REDMOND, Washington (Reuters) - Apple Computer Corp.'s
(AAPL.O) new OS X operating system is now in stores, with
company loyalists praising its beefy multimedia features and
gee-whiz graphical effects.
But success of OS X (pronounced "OS Ten ") largely hinges on
one-time Apple rival Microsoft Corp. (MSFT.O), which makes the
Office software suite that is crucial to Apple's survival.
Following Apple's mass-market launch of the system last
weekend, Microsoft is building steam behind a new version of
Office tailored to tap the platform's power.
Office v.X won't go on sale until November, but Microsoft
has now fired up a $6 million marketing campaign that was put
on hold after the Sept. 11 hijack attacks.
OS X represents a massive overhaul for Apple's Macintosh
computers, and the company is banking on fresh styling, crisp
graphics and rich audio and video features to win hearts.
However, analysts say it is up to Office to transform the
new platform from a toy for graphics professionals to a tool
for mainstream users like small businesses and students.
"It's always been a cart and horse issue because
applications make the OS (operating system). Without this,
Apple would have heck of a time moving OS X at all, " said Rob
Enderle, an analyst with Giga Information Group.
Office consists of the Word word processor, Outlook e-mail
and calendar program, Excel spreadsheet and PowerPoint
presentation software. The Mac version also contains a Mac-only
application called Entourage that combines contacts, calendar
Office dominates the market for business productivity
software and is Microsoft's biggest money maker, even ahead of
its Windows operating system.
A famous 1997 deal saw Microsoft invest $150 million in its
ailing rival, ensuring that the company would continue to make
versions of Office for Apple.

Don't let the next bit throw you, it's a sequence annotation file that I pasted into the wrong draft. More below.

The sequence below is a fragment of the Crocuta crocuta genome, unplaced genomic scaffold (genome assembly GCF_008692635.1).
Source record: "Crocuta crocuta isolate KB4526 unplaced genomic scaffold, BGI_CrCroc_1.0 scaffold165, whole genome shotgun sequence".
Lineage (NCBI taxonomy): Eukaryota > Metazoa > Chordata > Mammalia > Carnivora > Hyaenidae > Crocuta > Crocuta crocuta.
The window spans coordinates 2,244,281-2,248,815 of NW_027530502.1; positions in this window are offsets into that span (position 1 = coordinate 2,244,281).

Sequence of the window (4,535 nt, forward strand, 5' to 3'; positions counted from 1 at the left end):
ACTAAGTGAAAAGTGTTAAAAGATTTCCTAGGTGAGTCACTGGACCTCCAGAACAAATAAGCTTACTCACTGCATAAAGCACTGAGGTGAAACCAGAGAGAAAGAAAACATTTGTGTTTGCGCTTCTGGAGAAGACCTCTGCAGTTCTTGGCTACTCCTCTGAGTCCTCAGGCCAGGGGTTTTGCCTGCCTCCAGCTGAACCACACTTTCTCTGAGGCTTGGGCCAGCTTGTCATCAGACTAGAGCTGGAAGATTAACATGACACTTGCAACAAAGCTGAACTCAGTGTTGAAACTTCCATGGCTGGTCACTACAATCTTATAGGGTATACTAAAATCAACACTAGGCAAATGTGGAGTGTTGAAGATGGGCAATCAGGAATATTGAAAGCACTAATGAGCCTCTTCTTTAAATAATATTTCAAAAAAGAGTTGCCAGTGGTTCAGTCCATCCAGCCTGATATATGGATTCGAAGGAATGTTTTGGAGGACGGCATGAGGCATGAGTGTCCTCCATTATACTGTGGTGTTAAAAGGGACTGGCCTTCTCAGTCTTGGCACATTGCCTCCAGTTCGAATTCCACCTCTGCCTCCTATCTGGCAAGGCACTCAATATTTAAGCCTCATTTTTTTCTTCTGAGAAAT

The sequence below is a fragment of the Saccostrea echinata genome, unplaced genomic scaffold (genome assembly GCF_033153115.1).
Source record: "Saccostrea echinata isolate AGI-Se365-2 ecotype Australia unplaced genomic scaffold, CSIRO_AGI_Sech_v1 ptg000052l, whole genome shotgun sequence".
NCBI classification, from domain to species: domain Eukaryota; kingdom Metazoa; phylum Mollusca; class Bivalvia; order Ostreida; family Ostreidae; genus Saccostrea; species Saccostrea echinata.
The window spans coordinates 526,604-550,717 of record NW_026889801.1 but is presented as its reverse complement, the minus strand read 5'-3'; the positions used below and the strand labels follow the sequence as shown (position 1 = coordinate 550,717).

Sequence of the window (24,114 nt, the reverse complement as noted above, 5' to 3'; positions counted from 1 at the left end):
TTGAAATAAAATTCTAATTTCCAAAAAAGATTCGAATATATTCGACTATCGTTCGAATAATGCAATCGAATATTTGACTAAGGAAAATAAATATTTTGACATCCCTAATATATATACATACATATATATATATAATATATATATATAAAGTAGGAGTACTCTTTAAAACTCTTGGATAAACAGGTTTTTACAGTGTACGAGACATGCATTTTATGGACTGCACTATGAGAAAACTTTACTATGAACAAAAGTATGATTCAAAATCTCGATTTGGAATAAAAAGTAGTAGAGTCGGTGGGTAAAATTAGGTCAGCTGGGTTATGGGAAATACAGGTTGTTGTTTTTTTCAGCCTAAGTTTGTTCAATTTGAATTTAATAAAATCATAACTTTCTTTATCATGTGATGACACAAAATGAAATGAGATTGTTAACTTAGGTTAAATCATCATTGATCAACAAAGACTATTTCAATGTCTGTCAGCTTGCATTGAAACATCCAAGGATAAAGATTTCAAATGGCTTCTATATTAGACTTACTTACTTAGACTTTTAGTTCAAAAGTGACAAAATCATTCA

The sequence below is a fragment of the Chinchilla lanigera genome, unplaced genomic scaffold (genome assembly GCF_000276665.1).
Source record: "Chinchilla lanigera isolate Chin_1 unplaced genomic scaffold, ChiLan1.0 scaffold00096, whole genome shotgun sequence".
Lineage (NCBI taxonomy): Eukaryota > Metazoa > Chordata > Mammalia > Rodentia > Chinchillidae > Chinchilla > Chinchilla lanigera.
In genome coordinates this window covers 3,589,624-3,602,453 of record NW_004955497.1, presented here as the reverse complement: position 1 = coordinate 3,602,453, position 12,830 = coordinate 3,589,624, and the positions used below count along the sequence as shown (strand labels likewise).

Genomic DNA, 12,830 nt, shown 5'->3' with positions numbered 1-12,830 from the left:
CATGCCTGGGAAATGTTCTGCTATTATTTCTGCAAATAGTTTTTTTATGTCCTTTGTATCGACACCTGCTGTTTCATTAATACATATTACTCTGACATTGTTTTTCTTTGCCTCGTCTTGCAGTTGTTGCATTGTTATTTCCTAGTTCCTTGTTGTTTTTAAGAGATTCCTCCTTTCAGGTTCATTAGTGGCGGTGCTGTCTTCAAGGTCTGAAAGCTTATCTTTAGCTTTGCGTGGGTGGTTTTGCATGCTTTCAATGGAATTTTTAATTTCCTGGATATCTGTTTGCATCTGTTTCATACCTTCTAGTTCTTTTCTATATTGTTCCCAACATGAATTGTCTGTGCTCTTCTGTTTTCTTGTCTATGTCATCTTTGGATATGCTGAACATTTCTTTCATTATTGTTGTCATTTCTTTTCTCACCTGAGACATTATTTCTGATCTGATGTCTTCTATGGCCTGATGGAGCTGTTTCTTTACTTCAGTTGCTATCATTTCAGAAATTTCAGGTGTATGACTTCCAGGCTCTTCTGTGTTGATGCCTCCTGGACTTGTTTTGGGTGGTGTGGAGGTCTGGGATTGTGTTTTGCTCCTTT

The previous Mac edition of Office released last year
marked a new strategy by Microsoft to get Apple users to buy
the product not because they had to, but because they actually
liked it. Everything from the software's interface to packaging
to advertising was geared to appeal to Mac users.
Aqua, Genie and Quartz
The same strategy has guided Office v.X development.
At front and center is a new look based on OS X's
blue-themed Aqua interface, which creates a water-like
"Everything inside Office X has been completely redesigned.
The interface has been ripped off and replaced with an Aqua
interface. No expense has been spared, " said Mike Connolly,
group program manager for Office in Microsoft's Macintosh
Office v.X also uses OS X features like Genie, which causes
menus and windows to vanish as if sucked into a bottle when
closed or minimized.
Another OS X technology called Quartz can draw lines and
circles sharper than ever, resulting in crisp charts, graphs
The result is a product that is very different from -- some
say even superior to -- Office XP, the Windows version that is
Microsoft's biggest money spinner.
"It's actually pretty impressive, the fact that they are
able to use Aqua as well as they do, " Enderle said. "It doesn't
feel like a Microsoft product on top of the Mac. "
Said Office v.X product manager Erik Ryan: "We wanted to
prove to people once again that we are indeed Mac-like. We're
not Office XP for Mac, we're Office X for OS X. "
High demand already
Office v.X will sell for $499 for the full version, $299
for an upgrade, and $399 for the standalone applications of
Word, Excel and PowerPoint.
In an indication of demand for the new software, Microsoft
said a test version of Word for OS X had been downloaded more
than 50,000 times in its first week of availability.
There are an estimated 15 million Mac users worldwide and
executives have been quoted as saying they expect to sell
750,000 copies of the new Office by next June.
"What the community is waiting for is to get it (Office)
out there and give people a product suite to run on this OS. It
will give people a reason to go to the platform, " Ryan said.
It remains to be seen how Office for Mac will fit in with
Microsoft's long-term .NET strategy to put the Internet at the
heart of its products and turn software into Web-based
"We'll definitely be looking at what the Mac platform needs
in the product space over the next few years. We're going to be
continually investing in the Mac, " Connolly said.